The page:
Sunday, August 23, 2009

Freed U.S. Journalists Come Under Harsh Criticism in Seoul

The New York Times reports that while Laura Ling and Euna Lee have been widely portrayed at home as victims of unduly harsh punishment by a repressive government, in South Korea, human rights advocates, bloggers and Christian pastors are accusing them of needlessly endangering the very people they tried to cover: North Korean refugees and the activists who help them.

The accusations stem from a central fear repeated in newspapers and blogs here: that the notes and videotapes the journalists gathered in China before their ill-fated venture to the border fell into the hands of the authorities, potentially compromising the identities of refugees and activists dedicated to spiriting people out of the North.

The Rev. Lee Chan-woo, a South Korean pastor, said the police raided his home in China on March 19, four days after the journalists visited and filmed a secret site where he looked after children of North Korean refugee women. “The reporters visited our place with a noble cause. I did my best to help them. But I wonder how they could be so careless in handling their tapes and notebooks. They should have known that if they were caught, they would suffer for sure, but also many others would be hurt because of them.”

The Rev. Chun Ki-won, the chief pastor of the Durihana Mission that Mr. Lee works with, said that two of the women interviewed by the American journalists fled China after being told about the arrests, frightened of being repatriated to North Korea and put in labor camps. Another interviewee was still on the run in China, he said.

On March 15, the American crew met Mr. Lee in Yanji, a Chinese town near the northeastern border with North Korea, he said, but seeming lapses in security bothered him. For one, he said, they called his home telephone in Yanji — a serious breach of protocol for activists who operate under the constant fear of being monitored by the Chinese police.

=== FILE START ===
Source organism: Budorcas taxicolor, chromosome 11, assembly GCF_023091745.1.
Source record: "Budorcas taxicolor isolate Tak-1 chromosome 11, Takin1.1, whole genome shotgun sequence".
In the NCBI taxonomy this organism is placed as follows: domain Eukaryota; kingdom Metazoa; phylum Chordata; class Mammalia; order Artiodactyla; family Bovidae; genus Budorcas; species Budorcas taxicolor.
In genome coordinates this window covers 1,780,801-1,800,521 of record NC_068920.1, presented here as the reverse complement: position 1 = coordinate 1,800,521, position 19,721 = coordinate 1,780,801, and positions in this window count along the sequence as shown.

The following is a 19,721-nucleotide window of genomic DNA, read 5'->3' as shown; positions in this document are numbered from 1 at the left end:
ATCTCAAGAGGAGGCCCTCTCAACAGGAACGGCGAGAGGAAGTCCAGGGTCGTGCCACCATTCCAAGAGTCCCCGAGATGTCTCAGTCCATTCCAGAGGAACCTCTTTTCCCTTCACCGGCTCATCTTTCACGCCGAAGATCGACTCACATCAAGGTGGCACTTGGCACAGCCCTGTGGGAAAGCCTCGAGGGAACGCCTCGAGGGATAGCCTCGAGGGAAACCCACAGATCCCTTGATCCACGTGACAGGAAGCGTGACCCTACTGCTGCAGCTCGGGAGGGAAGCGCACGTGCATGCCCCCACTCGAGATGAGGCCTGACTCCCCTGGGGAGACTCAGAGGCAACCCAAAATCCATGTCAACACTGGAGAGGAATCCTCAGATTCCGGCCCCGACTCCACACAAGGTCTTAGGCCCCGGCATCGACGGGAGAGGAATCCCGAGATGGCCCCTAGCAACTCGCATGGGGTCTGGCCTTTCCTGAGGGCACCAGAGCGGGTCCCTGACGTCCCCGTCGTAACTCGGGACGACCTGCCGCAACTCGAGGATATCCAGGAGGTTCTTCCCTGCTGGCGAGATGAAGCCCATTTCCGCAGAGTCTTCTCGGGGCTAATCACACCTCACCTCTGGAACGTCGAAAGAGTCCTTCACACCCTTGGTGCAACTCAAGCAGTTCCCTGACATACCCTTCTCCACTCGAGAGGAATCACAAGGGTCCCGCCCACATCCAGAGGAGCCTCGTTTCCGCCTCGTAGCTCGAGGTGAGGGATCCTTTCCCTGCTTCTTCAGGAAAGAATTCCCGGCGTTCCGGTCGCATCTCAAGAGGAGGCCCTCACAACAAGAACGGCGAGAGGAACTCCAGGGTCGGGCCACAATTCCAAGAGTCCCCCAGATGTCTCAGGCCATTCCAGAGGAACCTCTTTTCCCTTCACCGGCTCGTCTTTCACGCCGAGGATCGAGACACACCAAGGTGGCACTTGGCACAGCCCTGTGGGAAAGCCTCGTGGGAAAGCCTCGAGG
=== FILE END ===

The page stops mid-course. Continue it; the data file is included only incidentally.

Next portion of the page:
Mr. Lee said the crew asked to visit one of five secret homes where he looked after 20 North Korean children, ages 5 to 13. Mr. Lee said he first asked the journalists not to film the children. When they assured him that they would obscure parts of the footage, like faces, Mr. Lee said he relaxed a bit. “After they left,” he said, “the children told me excitedly about being filmed.”

In South Korea, where the dangers of the China-North Korea border zone are well known, the American journalists’ venture has been criticized by many as foolhardy.

“We can assume that the journalists’ guide compromised every source,” said Joo Sung-ha, a North Korean defector who works in Seoul as a newspaper reporter. “Since their return,” he added, “they haven’t said a peep about the fate of the people they have endangered, though unintentionally.”

One human rights official in Seoul, who makes frequent excursions to China to interview North Korean refugees and whose work requires anonymity, complained: “I had to suspend my own trips and work in China because of the tension” created by the episode.

Brent Marcus, a spokesman for Current TV, said “many of the details” in the pastors’ accounts were “not correct.” When Ms. Lee and Ms. Ling have recovered enough to tell their story, he said, it will differ from the pastors’ versions.

The activists, missionaries and smugglers who help shuttle people out of North Korea have moved about 20,000 North Korean refugees through China, mostly to South Korea.

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